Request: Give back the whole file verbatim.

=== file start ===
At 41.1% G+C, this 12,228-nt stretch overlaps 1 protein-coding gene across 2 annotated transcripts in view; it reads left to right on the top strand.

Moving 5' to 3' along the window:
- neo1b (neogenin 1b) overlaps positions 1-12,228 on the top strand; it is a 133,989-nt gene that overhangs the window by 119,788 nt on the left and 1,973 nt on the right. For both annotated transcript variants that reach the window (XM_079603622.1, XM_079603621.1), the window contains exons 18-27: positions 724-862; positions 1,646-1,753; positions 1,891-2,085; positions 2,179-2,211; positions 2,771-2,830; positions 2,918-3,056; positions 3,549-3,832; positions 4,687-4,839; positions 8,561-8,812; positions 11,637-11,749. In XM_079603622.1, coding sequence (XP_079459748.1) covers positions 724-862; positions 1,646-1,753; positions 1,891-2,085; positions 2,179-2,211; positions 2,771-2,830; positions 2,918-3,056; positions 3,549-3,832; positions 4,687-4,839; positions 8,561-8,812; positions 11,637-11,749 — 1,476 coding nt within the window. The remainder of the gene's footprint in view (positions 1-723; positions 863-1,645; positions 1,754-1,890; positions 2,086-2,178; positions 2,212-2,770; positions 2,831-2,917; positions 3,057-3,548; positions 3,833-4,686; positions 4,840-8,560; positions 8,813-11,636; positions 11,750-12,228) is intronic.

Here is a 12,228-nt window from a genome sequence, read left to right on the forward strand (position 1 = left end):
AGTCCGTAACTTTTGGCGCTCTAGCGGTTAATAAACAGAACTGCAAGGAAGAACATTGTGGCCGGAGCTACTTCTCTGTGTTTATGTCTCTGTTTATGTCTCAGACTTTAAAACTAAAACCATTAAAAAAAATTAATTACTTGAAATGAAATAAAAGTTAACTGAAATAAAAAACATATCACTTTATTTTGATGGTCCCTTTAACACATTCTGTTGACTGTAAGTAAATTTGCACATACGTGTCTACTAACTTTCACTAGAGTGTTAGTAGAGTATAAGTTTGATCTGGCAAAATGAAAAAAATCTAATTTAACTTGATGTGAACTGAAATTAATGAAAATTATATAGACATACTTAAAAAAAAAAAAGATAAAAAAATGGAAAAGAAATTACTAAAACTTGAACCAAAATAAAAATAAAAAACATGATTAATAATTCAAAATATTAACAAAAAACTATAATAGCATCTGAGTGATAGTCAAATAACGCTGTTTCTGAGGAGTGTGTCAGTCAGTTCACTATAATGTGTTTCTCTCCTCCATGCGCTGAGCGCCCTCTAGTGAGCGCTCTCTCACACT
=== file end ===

At 41.1% G+C, this 12,228-nt stretch overlaps 1 protein-coding gene across 2 annotated transcripts in view; it reads left to right on the top strand.

Moving 5' to 3' along the window:
- neo1b (neogenin 1b) overlaps positions 1-12,228 on the top strand; it is a 133,989-nt gene that overhangs the window by 119,788 nt on the left and 1,973 nt on the right. For both annotated transcript variants that reach the window (XM_079603622.1, XM_079603621.1), the window contains exons 18-27: positions 724-862; positions 1,646-1,753; positions 1,891-2,085; positions 2,179-2,211; positions 2,771-2,830; positions 2,918-3,056; positions 3,549-3,832; positions 4,687-4,839; positions 8,561-8,812; positions 11,637-11,749. In XM_079603622.1, coding sequence (XP_079459748.1) covers positions 724-862; positions 1,646-1,753; positions 1,891-2,085; positions 2,179-2,211; positions 2,771-2,830; positions 2,918-3,056; positions 3,549-3,832; positions 4,687-4,839; positions 8,561-8,812; positions 11,637-11,749 — 1,476 coding nt within the window. The remainder of the gene's footprint in view (positions 1-723; positions 863-1,645; positions 1,754-1,890; positions 2,086-2,178; positions 2,212-2,770; positions 2,831-2,917; positions 3,057-3,548; positions 3,833-4,686; positions 4,840-8,560; positions 8,813-11,636; positions 11,750-12,228) is intronic.

Here is a 12,228-nt window from a genome sequence, read left to right on the forward strand (position 1 = left end):
AGTCCGTAACTTTTGGCGCTCTAGCGGTTAATAAACAGAACTGCAAGGAAGAACATTGTGGCCGGAGCTACTTCTCTGTGTTTATGTCTCTGTTTATGTCTCAGACTTTAAAACTAAAACCATTAAAAAAAATTAATTACTTGAAATGAAATAAAAGTTAACTGAAATAAAAAACATATCACTTTATTTTGATGGTCCCTTTAACACATTCTGTTGACTGTAAGTAAATTTGCACATACGTGTCTACTAACTTTCACTAGAGTGTTAGTAGAGTATAAGTTTGATCTGGCAAAATGAAAAAAATCTAATTTAACTTGATGTGAACTGAAATTAATGAAAATTATATAGACATACTTAAAAAAAAAAAAGATAAAAAAATGGAAAAGAAATTACTAAAACTTGAACCAAAATAAAAATAAAAAACATGATTAATAATTCAAAATATTAACAAAAAACTATAATAGCATCTGAGTGATAGTCAAATAACGCTGTTTCTGAGGAGTGTGTCAGTCAGTTCACTATAATGTGTTTCTCTCCTCCATGCGCTGAGCGCCCTCTAGTGAGCGCTCTCTCACACT